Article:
The Iron Lung History Project

Staff at BCITS are constantly reviewing emerging technology, small portable ventilators with versatile docking stations, mobile phone app controls and wifi technology. Meanwhile at the front of our office stands the large, heavy, chrome clad tank, a relic of history known as the ‘iron lung’; a human sized cylinder with a small, thin mattress inside, a head support outside, a mirror for the occupant to view the world, various clunky openings for helping hands to tend to the occupant and at the end a large leather bellows to draw in the breath.

Nancy Lear, Peer Network Support Facilitator at BCITS, took a look back in time and facilitated a project documenting what it was like for people living in the iron lung. To start off the project, Nancy reached out to Jodie Perkins, an instructor with the UBC iSchool. Jodie connected Nancy with two students, Claire Forsyth & David Gill, from the UBC School of Library, Archival and Information Studies. Their role was to document the history of this awe inspiring and historical piece of equipment.

Nancy introduced the students to three people: Joy Kjellbotn who at the age of 11 spent 6 months in an iron lung; Walt Lawrence who tried the iron lung after he was first injured; and Carol Chao, a nurse, who worked at Pearson’s during the 1980s, taking care of 2 people sleeping in the iron lung.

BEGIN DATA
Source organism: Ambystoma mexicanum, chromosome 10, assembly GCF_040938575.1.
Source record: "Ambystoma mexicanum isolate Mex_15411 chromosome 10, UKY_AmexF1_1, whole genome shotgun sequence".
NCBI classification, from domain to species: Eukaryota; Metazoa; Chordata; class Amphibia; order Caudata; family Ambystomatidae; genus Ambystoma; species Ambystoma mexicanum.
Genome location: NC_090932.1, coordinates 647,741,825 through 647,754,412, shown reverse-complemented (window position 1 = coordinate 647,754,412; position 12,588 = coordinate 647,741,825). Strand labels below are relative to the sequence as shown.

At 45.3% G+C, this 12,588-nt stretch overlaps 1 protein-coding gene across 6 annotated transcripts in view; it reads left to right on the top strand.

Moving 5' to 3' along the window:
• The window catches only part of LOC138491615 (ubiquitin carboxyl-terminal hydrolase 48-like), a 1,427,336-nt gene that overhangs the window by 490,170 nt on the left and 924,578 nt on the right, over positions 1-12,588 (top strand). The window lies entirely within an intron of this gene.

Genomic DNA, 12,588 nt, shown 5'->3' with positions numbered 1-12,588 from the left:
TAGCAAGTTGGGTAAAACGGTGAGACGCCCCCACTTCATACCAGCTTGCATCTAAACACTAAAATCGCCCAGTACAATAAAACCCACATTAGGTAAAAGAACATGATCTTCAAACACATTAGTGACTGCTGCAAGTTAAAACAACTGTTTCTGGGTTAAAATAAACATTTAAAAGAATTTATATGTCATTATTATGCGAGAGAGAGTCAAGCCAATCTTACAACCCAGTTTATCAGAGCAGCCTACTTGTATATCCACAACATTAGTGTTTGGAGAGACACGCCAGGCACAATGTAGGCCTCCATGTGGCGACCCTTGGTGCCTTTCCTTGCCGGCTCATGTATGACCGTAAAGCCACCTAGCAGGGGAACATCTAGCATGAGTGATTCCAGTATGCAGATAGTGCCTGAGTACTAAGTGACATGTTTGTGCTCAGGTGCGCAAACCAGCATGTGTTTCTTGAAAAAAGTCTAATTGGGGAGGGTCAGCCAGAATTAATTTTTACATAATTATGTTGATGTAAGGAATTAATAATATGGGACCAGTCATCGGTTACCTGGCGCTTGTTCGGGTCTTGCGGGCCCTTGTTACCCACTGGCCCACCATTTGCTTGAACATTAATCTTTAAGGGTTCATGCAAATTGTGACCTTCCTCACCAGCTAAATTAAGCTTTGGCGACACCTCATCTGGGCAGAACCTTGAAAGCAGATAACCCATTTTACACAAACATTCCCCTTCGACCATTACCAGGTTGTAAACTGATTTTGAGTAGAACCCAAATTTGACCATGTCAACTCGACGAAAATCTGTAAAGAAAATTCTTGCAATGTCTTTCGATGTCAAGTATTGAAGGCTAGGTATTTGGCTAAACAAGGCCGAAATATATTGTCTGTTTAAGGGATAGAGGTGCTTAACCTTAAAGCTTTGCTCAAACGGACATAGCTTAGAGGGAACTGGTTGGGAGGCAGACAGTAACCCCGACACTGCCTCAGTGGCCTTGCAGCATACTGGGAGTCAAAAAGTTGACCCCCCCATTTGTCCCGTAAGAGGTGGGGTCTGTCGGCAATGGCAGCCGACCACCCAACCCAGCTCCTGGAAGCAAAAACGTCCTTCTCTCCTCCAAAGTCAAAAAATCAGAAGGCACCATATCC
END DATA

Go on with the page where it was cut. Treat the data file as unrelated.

The project highlights three very different angles of living with the iron lung. Joy described the experience of being inside the iron lung as“very comfortable and not strange or scary” and feeling “very anxious and vulnerable” when she was being taken out of it. Walt’s experience was very different. He found it “Pretty confining. You know, you’re in a big metal tube, with a seal around your neck and just your head out. Feels pretty restrictive. Feels not very normal.” And finally, Carol Chao, as a nurse, telling her story from the point of view of a caregiver and companion. The main message of the project, was as true then as it is today: even when the equipment was cumbersome and heavy to transport, independence is the goal everyone strives for.

The project is available here on our website, please feel free to add any comments or thoughts you have. Nancy Lear continues to document the historic equipment and stories they bring; she has created a video which will be available in the fall showing the history of our Technology for Independent Living (TIL) program. Here at BCITS we have a large number of historical devices and equipment, which we hope to continue to document. If you are interested in joining Nancy by telling your story or being involved in documenting the stories of peers please contact her at

Thanks to the staff and students of UBC School of Library, Archival and Information Studies for helping document this history.

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